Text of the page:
It is hardly necessary to emphasize the desirability of conserving these deposits to the fullest extent for the benefit of agriculture in the East, the South and a considerable portion of the Middle West.
At the same time, serious attention should be given to the development of the Western phosphate deposits in order that they may be made to serve economically the widest possible territory. It is evident that our main reliance for an adequate supply of phosphate must eventually be placed on our Western deposits.
As of December 1, 1936, the Government owned 2,124,904 acres of proven and potential phosphate lands in Idaho, Montana, Utah and Wyoming, and 66,916 acres in Florida. The Government owns no extensive areas of phosphate land in other States. Although an exact estimate of the tonnage of phosphate rock on Government land is not available, the quantity in the Western reserve no doubt exceeds 5 billion tons. It appears that only a small portion of the Florida supply is on Government land.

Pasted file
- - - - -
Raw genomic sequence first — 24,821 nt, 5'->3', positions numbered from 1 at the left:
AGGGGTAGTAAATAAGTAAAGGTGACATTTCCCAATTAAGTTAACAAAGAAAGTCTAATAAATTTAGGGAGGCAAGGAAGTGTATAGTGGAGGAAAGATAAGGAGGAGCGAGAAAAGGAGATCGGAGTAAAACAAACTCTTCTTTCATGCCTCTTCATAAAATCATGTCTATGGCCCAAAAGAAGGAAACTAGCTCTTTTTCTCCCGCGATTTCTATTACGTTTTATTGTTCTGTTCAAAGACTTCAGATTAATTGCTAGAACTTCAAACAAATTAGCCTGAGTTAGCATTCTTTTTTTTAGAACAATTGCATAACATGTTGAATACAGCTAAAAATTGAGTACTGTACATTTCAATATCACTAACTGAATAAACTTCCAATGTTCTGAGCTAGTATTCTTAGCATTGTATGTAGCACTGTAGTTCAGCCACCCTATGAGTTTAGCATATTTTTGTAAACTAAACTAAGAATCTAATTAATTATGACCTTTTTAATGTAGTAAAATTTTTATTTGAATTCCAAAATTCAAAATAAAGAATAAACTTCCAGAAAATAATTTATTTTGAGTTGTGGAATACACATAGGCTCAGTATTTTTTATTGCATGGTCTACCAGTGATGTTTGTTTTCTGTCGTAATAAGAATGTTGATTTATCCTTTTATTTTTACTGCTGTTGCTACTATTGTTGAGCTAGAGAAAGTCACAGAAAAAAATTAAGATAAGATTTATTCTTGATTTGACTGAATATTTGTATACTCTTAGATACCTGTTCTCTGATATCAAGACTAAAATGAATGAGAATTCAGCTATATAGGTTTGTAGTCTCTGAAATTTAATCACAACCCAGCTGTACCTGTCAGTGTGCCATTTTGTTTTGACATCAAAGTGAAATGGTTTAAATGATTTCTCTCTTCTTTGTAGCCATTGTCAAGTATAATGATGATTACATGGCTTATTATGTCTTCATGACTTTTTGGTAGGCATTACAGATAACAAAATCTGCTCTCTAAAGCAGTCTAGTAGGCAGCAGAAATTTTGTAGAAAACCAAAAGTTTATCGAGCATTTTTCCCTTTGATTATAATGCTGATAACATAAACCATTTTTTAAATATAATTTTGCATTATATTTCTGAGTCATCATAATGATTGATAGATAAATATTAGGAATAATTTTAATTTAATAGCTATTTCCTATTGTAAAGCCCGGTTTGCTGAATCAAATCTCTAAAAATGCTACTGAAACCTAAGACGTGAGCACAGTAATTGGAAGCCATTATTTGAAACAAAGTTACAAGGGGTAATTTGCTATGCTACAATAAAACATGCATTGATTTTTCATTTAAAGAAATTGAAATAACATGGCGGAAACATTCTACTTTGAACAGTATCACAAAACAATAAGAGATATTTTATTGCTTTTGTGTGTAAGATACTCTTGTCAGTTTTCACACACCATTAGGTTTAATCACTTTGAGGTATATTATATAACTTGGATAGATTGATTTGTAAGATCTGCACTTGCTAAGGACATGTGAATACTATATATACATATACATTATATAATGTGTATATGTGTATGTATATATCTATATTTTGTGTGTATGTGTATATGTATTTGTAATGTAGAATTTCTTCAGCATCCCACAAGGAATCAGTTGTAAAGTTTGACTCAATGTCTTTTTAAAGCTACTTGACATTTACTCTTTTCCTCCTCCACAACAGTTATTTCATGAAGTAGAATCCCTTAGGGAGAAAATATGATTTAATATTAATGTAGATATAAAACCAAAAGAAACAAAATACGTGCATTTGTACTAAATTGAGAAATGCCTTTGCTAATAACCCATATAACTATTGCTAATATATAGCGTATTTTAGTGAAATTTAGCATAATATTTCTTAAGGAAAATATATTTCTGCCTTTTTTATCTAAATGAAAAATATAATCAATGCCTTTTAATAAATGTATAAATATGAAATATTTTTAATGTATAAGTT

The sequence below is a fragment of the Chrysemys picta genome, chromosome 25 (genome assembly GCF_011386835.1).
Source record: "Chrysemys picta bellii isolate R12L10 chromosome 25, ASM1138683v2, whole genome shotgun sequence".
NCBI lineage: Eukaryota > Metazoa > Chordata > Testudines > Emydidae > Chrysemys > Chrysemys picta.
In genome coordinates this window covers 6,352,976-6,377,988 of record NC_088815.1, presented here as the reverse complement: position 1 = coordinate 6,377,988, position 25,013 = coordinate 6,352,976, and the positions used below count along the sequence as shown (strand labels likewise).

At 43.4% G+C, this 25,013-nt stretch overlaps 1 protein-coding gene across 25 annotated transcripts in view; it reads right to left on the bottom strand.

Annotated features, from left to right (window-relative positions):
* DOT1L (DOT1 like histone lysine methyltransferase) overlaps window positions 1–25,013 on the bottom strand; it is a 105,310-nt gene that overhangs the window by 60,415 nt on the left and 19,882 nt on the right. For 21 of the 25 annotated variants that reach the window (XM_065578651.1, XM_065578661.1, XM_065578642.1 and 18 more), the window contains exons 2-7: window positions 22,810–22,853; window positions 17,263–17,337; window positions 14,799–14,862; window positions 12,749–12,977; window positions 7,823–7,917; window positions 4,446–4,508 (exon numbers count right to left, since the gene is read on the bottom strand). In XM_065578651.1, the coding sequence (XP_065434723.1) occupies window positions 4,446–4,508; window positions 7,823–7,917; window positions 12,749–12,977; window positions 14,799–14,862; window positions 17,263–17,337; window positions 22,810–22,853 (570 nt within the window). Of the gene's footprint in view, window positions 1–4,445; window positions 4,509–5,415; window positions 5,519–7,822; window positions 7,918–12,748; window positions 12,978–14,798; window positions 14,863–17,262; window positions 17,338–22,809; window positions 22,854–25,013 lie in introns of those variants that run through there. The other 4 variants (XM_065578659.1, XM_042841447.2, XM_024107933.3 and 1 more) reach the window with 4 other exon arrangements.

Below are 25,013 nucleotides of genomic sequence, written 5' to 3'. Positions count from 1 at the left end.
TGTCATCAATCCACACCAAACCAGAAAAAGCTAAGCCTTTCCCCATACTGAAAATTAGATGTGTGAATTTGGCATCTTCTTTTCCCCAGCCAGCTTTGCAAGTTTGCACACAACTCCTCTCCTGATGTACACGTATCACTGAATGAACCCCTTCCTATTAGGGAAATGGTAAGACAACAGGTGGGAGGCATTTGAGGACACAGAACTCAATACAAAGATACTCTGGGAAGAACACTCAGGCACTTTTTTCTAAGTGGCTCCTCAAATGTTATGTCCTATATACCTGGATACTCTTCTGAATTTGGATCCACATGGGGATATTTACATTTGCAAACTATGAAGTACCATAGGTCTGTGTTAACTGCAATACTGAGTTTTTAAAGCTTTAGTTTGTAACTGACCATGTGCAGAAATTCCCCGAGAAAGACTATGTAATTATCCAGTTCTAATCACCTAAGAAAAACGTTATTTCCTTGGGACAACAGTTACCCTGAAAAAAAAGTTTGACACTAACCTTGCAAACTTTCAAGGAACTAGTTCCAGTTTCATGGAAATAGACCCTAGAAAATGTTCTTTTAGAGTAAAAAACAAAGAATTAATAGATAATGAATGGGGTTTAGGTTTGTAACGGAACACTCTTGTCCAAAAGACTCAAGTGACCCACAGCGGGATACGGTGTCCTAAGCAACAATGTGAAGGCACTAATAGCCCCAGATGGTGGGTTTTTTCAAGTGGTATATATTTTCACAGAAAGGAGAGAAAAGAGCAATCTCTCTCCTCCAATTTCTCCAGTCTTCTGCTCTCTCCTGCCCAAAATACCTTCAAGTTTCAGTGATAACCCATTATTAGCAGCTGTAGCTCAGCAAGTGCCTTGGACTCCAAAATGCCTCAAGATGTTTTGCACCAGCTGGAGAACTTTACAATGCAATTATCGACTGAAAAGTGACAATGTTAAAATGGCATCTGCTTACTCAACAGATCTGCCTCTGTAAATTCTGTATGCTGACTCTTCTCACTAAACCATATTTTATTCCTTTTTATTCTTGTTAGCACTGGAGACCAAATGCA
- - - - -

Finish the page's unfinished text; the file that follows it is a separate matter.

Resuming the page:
I call your special attention to the interesting and valuable work of the Tennessee Valley Authority and the Department of Agriculture in devising new processes for treating phosphate rock and for using the new types of phosphate products. This work promises to make the great Western deposits available to a large area of America.